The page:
Trade associations and management attorneys, some of whom have begun communicating with the Trump transition staff, are pressing for a WHD that is more understanding that businesses sometimes run afoul of the FLSA for legitimate reasons. They’re looking for clarification first, enforcement second.
For instance, the issue of when employees could become eligible for compensable time when working outside of the 9-5 office framework has caused employer frustration, particularly in light of the new overtime rule.
“We need a Wage and Hour director who is willing to work with the idea that nonexempt employees want flexibility, they want to be able to work away from the workplace when their job allows them to, but not be heavily overburdened with the time-tracking,” Daniel Yager, president and chief executive officer of the HR Policy Association, told Bloomberg BNA Nov. 10. “That is a major problem.”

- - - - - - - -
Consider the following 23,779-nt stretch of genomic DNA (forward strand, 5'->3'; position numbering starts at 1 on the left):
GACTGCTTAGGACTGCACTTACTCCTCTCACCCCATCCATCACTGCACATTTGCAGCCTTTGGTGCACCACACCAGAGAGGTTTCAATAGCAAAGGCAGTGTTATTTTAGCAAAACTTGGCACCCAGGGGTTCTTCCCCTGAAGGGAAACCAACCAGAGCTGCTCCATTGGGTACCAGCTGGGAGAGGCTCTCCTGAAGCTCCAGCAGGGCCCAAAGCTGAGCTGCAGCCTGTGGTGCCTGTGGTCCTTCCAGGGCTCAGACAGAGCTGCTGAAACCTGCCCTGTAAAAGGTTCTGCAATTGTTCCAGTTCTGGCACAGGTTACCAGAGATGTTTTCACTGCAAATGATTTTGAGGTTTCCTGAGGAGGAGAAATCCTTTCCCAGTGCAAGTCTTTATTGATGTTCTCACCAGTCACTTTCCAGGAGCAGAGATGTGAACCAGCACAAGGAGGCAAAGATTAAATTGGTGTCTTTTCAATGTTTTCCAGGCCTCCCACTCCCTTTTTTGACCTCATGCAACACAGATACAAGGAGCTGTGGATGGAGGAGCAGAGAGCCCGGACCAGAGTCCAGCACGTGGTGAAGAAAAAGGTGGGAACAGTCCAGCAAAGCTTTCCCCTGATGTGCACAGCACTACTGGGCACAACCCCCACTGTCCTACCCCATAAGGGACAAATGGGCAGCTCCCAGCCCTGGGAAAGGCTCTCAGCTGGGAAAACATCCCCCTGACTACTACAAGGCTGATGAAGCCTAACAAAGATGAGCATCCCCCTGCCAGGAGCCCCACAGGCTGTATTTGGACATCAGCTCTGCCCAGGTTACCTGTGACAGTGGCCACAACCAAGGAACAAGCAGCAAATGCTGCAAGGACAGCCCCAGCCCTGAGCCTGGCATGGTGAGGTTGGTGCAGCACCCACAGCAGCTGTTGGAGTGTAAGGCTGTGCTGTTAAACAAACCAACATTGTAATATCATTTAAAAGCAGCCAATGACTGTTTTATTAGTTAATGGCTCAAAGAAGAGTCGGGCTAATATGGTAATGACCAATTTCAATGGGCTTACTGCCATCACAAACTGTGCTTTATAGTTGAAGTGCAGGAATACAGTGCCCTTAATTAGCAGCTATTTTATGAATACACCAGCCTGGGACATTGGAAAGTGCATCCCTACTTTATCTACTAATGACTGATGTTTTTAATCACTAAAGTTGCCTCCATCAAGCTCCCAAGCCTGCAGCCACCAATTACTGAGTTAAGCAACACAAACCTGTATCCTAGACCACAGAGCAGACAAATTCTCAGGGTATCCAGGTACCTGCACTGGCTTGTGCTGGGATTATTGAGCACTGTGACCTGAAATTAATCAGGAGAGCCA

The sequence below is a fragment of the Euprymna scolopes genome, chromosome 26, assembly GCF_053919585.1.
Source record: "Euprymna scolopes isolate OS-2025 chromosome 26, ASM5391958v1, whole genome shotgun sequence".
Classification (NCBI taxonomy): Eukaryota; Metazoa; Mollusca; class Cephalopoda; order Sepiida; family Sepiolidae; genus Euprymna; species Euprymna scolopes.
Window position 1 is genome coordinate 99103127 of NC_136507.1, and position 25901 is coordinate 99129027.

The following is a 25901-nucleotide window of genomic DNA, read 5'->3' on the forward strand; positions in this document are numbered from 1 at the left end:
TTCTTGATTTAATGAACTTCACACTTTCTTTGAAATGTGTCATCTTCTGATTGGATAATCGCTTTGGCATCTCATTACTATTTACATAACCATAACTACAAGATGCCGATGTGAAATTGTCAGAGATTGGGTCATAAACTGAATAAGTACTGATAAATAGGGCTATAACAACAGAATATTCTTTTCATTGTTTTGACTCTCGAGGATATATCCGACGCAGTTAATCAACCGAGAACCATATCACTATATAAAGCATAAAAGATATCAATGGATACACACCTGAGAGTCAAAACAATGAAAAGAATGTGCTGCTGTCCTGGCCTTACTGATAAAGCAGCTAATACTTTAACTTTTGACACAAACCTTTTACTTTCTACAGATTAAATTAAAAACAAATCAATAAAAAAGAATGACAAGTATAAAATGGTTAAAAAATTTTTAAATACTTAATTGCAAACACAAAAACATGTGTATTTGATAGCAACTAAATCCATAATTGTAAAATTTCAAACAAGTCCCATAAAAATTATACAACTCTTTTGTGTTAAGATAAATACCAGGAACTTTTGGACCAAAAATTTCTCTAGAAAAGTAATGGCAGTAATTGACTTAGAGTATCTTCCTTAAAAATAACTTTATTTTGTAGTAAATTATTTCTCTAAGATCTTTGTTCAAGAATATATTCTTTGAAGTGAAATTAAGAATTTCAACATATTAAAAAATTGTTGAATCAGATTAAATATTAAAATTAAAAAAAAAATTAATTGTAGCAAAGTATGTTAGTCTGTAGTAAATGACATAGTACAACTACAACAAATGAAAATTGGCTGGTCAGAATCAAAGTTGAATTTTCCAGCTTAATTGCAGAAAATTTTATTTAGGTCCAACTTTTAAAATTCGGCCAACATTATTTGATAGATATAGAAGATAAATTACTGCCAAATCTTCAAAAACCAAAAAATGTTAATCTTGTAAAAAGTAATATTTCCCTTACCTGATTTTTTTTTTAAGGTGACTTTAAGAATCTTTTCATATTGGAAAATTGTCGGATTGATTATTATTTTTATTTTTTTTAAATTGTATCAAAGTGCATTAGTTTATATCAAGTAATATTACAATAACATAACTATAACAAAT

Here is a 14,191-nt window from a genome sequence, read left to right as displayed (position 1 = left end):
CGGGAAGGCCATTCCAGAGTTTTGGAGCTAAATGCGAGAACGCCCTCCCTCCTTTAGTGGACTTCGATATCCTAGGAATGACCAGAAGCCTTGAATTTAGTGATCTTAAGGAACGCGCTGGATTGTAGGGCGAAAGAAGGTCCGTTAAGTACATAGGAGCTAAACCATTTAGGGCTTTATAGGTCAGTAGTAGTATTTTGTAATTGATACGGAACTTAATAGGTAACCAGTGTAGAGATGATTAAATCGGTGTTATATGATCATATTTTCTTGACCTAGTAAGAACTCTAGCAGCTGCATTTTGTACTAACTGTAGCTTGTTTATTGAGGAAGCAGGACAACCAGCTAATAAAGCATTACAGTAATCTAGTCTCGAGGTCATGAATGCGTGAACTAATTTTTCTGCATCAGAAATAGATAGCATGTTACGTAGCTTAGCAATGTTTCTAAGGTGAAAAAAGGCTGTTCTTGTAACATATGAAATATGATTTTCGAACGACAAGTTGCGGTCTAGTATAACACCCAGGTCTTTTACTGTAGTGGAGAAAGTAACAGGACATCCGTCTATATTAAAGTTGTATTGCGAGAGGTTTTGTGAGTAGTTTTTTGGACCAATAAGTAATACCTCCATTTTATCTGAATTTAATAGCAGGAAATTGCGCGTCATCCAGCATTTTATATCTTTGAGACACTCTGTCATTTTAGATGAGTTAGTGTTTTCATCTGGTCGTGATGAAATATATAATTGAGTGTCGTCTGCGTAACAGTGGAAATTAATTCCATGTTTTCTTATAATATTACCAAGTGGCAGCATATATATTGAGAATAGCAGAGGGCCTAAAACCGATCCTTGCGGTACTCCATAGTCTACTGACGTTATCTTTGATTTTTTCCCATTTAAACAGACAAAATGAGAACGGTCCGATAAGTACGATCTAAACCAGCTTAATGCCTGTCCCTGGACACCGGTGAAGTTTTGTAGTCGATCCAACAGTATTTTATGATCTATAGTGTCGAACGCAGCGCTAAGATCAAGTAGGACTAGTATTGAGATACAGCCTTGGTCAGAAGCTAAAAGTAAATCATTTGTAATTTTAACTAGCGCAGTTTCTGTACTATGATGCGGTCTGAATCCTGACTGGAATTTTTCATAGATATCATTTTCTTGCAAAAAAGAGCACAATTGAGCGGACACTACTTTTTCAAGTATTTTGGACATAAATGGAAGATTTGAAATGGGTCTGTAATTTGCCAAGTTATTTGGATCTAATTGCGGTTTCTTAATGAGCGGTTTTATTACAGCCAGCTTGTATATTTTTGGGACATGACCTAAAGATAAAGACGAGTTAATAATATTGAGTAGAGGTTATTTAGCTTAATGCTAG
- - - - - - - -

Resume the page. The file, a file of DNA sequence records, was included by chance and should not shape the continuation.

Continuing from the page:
How Trump’s WHD would enforce the overtime rule remains to be seen. But by doubling the annual salary threshold for overtime exemption to $47,476, the new regulation removes the need in many cases for investigators to apply the more ambiguous duties test when they determine who is exempt.
“It’s such a simple question—are you at the threshold or are you not,” Christopher Wilkinson, who was an associate solicitor at the DOL through 2015, told Bloomberg BNA Nov. 9. “They can’t go out and investigate somebody, find that they’re not paying people above the threshold and not paying them overtime and then drop the case.”
When investigators find newly eligible workers are denied overtime, “I don’t think there’s any discretion from an enforcement standpoint,” said Wilkinson, now a partner representing employers at Orrick Herrington & Sutcliffe in Washington.
To contact the reporter on this story: Ben Penn in Washington at email@example.com